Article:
The hello_world executes a simple yet useful measurement that demonstrates many essential features of the Time Tagger programming interface: #. Connect your Time Tagger #. Start the built-in test signal (~0.8 MHz square wave) and apply it to channels 1 and 2 #. Control the trigger level of your inputs - although it is not necessary here #. Initialize a standard measurement (Correlation) in order to find the delay of the test signal between channel 1 and 2 #. How to control the delay of different inputs programmatically.

You are encouraged to open and read the hello_world.py file in an editor to understand what it is doing. With this basic knowledge, you can explore the other examples in the 1-Quickstart folder:

No.

Topic

Classes & Methods

Basic software control (folder 1-basic_software_control)

1-A

Create a measurement

createTimeTagger(), Counter.getData(), Counter.getIndex()

Count rate trace

Counter

1-B

Start & stop measurements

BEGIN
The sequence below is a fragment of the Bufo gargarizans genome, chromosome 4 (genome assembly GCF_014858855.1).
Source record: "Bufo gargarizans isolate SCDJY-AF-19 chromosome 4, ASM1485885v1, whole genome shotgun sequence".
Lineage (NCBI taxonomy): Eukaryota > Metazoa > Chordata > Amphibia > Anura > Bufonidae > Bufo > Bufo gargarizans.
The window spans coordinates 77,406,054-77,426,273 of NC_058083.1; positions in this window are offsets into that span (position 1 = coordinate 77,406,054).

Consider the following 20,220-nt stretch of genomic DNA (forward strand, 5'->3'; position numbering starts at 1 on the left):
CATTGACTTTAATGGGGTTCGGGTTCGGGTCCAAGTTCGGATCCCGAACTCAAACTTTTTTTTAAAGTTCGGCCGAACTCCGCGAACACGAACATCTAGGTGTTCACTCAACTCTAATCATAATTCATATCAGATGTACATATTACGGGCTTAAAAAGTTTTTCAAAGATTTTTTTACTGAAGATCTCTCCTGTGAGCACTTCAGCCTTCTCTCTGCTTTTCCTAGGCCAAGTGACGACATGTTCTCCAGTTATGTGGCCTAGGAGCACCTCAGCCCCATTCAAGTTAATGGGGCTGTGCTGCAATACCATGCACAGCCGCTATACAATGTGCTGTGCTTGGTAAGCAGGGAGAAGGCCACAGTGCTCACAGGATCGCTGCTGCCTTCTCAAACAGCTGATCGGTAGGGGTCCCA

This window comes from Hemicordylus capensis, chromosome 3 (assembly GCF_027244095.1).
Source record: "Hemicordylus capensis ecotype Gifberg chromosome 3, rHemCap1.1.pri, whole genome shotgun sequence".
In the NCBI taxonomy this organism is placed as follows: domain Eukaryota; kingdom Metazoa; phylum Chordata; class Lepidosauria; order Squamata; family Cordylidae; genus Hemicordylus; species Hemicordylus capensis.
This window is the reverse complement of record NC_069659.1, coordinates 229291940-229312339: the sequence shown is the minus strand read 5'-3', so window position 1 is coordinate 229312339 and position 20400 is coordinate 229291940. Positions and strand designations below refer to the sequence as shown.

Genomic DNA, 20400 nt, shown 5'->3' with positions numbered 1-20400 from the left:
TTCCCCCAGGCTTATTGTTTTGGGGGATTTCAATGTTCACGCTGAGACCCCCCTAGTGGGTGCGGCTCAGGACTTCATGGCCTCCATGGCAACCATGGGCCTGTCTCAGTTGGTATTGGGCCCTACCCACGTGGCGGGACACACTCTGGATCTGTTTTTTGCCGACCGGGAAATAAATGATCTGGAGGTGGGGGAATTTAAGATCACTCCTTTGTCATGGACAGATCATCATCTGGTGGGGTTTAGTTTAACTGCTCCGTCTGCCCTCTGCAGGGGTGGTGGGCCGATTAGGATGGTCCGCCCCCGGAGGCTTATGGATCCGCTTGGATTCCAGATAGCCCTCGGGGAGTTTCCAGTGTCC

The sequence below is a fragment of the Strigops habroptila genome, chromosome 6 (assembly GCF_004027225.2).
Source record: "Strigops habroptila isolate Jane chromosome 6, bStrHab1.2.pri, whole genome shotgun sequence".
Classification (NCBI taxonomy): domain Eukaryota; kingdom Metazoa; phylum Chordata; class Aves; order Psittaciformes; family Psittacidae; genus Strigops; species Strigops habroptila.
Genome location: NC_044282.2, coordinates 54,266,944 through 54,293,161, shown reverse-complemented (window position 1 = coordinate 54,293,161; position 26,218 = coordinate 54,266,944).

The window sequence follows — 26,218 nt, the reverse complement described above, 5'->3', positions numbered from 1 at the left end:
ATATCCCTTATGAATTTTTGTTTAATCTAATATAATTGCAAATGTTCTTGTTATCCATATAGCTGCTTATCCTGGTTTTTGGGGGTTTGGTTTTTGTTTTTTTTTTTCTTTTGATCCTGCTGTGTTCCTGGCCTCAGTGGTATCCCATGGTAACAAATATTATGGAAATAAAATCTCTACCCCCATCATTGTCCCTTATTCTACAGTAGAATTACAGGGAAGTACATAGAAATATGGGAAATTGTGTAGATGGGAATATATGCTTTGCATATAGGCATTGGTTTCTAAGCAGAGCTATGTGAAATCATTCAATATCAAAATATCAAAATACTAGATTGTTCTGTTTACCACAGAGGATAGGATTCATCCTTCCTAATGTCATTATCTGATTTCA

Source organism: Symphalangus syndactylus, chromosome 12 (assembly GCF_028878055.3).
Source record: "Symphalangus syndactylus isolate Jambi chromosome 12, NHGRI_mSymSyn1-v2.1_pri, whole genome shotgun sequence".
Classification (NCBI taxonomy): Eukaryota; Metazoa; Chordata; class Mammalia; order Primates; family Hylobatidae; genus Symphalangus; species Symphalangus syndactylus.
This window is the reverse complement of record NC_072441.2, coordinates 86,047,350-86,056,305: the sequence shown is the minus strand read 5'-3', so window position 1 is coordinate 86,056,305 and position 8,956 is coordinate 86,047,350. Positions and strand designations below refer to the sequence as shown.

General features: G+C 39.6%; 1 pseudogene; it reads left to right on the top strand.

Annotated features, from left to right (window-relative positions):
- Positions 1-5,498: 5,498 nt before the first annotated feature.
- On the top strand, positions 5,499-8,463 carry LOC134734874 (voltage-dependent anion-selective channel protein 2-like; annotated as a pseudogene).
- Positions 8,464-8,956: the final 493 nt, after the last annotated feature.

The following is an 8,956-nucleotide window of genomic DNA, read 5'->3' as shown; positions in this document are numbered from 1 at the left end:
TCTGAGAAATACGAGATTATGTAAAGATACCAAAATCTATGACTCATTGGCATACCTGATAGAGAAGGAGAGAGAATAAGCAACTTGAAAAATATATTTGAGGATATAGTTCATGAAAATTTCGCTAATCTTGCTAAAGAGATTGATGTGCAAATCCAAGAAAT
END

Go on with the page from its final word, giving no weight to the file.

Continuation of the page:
Countrate, start(), stop(), startFor()

1-C

Synchronize measurements

SynchronizedMeasurements

Use different histograms

Correlation, Histogram, StartStop, HistogramLogBins

1-D

Virtual Channels

DelayedChannel, Coincidence, GatedChannel

1-E

Logging errors

setLogger()

Controlling the hardware (folder 2-controlling-the-hardware)

2-A

Get hardware information

scanTimeTagger(), TimeTagger.getSerial(),

TimeTagger.getModel(), TimeTagger.getSensorData(),

TimeTagger.getConfiguration()

2-B

The input trigger level

TimeTagger.setTriggerLevel(), TimeTagger.getDACRange()

2-C

Filter tags on hardware

TimeTagger.setConditionalFilter(), TimeTagger.setEventDivider()

2-D

Control input delays

TimeTagger.setInputDelay(), Histogram2D

2-E

Overflows